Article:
JPSS Satellite Data Helps Detect Flooding in Minnesota and North Dakota
In April 2020, flood waters rose along the Red River in North Dakota and Minnesota, resulting in road closures from Minnesota all the way up to the Canadian border.
Forecasters at the National Weather Service Weather Forecast Office in Grand Forks, North Dakota, used a series of satellite products to determine if any areas were experiencing impactful flooding but were not under current flood warnings.
Using a series of flood map products, including the JPSS VIIRS flood map, they determined that Polk and Marshall counties in Minnesota were indeed experiencing significant flooding but were not under a flood warning.
The imagery was used not only to confirm impactful flooding in these areas, but also to communicate with the public about potential risks in their local areas.
JPSS Satellites Help Understand Ice Formation and Concentration on the Great Lakes
Understanding of ice cover and concentration on the Great Lakes is critical to a number of industries in the region, from water power generation to commercial shipping to fishing. The JPSS satellites provide data that help to forecast and monitor ice formation and concentration on the lakes throughout the winter.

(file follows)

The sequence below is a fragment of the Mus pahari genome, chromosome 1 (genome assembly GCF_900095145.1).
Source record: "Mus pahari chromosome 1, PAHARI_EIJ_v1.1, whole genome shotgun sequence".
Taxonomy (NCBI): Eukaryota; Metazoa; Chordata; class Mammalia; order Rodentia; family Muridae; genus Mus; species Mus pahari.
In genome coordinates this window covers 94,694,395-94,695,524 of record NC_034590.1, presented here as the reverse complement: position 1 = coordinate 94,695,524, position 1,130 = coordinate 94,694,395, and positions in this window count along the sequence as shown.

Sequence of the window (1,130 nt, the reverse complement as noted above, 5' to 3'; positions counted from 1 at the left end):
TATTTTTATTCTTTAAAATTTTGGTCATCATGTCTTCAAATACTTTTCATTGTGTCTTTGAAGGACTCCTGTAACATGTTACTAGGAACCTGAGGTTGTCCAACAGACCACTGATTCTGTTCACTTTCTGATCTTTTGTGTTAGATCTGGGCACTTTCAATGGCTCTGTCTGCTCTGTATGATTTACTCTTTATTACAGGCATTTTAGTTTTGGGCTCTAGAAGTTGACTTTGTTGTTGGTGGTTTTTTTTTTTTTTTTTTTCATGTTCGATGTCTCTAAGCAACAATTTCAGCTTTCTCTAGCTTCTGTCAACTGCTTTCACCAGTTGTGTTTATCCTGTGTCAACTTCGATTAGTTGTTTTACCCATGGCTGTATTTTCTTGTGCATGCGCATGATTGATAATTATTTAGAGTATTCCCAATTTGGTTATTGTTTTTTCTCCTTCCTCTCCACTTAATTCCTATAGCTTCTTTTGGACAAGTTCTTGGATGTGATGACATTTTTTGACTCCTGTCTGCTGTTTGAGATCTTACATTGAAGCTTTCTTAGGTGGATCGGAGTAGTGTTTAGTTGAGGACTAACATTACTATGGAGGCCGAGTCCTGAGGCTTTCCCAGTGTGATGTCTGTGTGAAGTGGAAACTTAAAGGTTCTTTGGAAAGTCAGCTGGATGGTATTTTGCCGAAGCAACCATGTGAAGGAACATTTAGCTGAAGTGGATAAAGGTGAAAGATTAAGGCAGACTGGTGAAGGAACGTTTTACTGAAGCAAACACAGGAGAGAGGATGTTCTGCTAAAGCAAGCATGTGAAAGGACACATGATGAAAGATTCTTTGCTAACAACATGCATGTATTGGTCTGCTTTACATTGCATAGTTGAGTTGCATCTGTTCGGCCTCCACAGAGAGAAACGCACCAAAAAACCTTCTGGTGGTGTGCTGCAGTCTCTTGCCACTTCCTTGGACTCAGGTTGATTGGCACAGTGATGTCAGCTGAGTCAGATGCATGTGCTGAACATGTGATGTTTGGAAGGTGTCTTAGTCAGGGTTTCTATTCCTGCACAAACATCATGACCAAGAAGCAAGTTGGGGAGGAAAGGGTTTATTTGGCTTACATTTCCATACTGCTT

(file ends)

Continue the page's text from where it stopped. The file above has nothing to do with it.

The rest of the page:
The VIIRS instrument on NOAA-20 and Suomi NPP gathers data that gives scientists and forecasters insight into the surface temperatures on the lakes, helping them understand where and when ice might form.
Additionally, data collected by the ATMS instrument on both satellites is incorporated into a product that shows the amount of area on the lakes covered by ice, also known as lake ice concentration. One of the great benefits of this information is that it isn’t affected by the persistent clouds that are common over the Great Lakes in winter.
The 2020-2021 winter season saw great swings in ice cover on the Great Lakes. Much of the season, from December 1, 2020, through April 30, 2021, saw very low ice cover, except in February when a blast of frigid Arctic air resulted in a rapid but short-lived appearance of ice.
The data from multiple instruments on JPSS satellites helps to better understand and predict ice cover on the Great Lakes, which is helpful for multiple industries that affect citizens’ everyday lives.
Winter Storm in Minnesota Seen by Suomi-NPP
The Suomi NPP satellite captured this true-color image of the massive winter storm that brought snow and high winds to a large part of the upper Mid-West on January 22, 2017. According to several media organizations, the storm’s heavy snows and strong winds caused highway closures, school cancellations, and flight cancellations in regional airports. JPSS instruments provide invaluable data for understanding storms and making forecasts up to five to seven days in advance of a severe weather event.